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Infectious disease

Bacterial infection

Not applicable

In vitro studies identified a short, membrane-disrupting peptide that could help treat bacterial infections. In vitro, the D(KLAKLAK)2 peptide caused lipid bilayer disruption, was active against drug-resistant strains of Gram-negative bacteria and inhibited Pseudomonas aeruginosa biofilm growth with an MIC50 of 600 mg/mL. Next steps include conducting good laboratory practice (GLP) toxicology in rodents and primates and testing in models of severe infections.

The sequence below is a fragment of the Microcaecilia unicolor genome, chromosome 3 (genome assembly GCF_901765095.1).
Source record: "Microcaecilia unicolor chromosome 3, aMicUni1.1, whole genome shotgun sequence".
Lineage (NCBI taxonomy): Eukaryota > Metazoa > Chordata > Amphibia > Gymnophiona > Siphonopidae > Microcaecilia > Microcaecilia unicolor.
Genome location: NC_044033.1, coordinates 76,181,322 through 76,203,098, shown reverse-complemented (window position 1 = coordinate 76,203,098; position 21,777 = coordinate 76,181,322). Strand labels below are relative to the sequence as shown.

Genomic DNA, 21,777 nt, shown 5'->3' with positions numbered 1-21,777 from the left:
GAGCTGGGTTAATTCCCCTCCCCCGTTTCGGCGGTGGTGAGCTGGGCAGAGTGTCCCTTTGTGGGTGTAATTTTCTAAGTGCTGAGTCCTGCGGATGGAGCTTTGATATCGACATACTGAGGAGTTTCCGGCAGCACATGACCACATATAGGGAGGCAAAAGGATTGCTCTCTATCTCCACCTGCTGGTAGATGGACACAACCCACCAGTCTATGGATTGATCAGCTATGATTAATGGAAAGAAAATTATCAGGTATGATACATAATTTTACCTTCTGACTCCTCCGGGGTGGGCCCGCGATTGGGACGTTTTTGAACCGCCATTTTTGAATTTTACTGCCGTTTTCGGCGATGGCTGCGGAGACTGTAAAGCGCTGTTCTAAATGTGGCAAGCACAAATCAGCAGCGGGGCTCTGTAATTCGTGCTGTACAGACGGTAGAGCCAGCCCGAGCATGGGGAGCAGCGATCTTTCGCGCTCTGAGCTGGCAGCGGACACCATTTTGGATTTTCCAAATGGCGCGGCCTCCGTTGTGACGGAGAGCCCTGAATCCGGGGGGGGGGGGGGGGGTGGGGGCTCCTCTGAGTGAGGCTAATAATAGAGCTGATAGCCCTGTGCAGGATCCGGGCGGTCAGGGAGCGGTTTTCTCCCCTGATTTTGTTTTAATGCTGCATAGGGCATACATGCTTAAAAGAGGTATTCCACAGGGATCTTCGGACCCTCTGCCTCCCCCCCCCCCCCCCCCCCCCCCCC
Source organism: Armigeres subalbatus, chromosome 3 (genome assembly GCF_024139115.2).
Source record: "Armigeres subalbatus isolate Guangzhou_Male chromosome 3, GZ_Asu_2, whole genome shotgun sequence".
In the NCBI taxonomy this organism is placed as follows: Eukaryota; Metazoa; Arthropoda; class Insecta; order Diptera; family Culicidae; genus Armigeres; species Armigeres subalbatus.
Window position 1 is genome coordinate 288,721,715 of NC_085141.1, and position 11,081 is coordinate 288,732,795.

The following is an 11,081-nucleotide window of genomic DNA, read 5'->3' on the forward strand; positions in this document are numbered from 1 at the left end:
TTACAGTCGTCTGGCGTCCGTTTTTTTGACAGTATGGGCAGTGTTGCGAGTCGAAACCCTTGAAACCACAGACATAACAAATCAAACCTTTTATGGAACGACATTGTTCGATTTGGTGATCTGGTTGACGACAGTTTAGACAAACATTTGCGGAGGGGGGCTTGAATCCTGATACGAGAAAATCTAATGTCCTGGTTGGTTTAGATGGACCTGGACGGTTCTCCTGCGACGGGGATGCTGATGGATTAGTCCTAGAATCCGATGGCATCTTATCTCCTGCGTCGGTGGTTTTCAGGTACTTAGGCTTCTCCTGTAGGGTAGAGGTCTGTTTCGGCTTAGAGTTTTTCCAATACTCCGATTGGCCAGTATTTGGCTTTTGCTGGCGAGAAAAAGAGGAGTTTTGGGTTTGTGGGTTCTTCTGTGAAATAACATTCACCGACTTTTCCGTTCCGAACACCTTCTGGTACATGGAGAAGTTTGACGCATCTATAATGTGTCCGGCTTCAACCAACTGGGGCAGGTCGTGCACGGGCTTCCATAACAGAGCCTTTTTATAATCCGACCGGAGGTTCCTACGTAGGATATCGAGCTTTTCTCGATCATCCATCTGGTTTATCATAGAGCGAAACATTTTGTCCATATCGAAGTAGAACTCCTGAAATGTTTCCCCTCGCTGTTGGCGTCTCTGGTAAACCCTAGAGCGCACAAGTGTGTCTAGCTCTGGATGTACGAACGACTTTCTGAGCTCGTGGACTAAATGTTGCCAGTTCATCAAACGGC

SciBX 6(5); doi:10.1038/scibx.2013.117
Published online Feb. 7, 2013

Patent and licensing status undisclosed

McGrath, D.M. et al. Proc. Natl. Acad. Sci. USA; published online Jan. 23, 2012;
Contact: Wadih Arap, The University of Texas MD Anderson Cancer Center, Houston, Texas
Contact: Renata Pasqualini, same affiliation as above
Contact: Richard L. Sidman, Harvard Medical School, Boston, Mass.